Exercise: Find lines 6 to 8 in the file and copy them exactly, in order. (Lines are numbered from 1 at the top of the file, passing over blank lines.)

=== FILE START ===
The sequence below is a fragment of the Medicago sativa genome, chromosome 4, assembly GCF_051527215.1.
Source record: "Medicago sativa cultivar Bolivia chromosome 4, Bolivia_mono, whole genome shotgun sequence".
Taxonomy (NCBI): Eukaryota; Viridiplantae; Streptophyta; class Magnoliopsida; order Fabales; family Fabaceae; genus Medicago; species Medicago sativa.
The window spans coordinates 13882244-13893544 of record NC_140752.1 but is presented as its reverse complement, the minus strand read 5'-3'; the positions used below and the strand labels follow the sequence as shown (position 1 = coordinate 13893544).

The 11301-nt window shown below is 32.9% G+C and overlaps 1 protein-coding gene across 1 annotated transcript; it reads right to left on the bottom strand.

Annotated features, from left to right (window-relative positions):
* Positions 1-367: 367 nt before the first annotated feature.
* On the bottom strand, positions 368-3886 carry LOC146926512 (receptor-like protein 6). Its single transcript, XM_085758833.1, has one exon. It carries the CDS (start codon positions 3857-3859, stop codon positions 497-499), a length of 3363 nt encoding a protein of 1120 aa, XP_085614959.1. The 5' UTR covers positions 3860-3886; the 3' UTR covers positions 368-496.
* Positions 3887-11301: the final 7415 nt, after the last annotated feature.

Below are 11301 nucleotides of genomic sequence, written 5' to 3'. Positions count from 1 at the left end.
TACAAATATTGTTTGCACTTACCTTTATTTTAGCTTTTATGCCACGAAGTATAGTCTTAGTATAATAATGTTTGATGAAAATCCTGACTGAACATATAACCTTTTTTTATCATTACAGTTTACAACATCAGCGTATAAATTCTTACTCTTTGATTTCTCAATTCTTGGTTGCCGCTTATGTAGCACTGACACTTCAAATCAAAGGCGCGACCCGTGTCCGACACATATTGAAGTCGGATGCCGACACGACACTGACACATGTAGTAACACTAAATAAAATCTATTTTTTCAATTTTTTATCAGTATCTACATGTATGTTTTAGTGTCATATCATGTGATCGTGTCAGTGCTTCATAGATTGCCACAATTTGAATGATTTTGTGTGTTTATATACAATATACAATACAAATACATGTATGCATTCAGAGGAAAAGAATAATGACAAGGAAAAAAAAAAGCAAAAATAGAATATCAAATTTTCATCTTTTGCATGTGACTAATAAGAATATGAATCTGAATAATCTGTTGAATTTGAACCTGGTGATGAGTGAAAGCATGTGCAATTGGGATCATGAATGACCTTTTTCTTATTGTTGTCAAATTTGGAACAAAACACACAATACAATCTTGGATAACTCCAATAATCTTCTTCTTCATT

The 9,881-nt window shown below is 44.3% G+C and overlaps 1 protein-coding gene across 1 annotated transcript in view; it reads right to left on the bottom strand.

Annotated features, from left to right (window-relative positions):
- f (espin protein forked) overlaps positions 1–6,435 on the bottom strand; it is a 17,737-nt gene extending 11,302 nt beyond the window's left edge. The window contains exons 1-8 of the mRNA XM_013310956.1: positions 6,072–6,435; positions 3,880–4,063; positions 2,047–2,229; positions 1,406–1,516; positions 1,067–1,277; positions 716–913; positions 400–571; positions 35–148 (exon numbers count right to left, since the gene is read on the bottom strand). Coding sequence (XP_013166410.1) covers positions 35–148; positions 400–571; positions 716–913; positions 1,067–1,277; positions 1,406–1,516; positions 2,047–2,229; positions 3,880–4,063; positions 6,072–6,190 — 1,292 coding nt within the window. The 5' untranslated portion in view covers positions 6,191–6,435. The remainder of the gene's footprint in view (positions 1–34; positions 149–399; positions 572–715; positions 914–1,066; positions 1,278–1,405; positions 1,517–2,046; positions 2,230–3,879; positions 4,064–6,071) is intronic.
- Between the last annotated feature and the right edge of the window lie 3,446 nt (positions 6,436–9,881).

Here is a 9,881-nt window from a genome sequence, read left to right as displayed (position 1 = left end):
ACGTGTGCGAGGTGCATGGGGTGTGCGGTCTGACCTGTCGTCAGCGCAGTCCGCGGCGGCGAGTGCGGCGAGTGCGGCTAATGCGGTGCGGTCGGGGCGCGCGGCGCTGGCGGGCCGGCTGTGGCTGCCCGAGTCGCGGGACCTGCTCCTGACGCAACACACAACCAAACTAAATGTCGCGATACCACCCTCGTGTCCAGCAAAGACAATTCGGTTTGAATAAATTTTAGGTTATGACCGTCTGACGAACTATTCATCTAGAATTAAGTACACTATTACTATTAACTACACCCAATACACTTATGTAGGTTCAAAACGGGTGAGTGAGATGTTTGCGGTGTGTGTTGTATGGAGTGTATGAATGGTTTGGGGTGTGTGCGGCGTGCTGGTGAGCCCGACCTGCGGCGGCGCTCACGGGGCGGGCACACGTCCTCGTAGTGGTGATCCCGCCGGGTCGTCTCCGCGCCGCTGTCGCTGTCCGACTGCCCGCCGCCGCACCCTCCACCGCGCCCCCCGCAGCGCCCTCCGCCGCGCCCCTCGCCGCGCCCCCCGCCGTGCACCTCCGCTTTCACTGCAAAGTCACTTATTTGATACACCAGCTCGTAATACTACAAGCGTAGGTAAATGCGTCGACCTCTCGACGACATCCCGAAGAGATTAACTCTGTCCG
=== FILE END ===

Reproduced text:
Annotated features, from left to right (window-relative positions):
* Positions 1-367: 367 nt before the first annotated feature.
* On the bottom strand, positions 368-3886 carry LOC146926512 (receptor-like protein 6). Its single transcript, XM_085758833.1, has one exon. It carries the CDS (start codon positions 3857-3859, stop codon positions 497-499), a length of 3363 nt encoding a protein of 1120 aa, XP_085614959.1. The 5' UTR covers positions 3860-3886; the 3' UTR covers positions 368-496.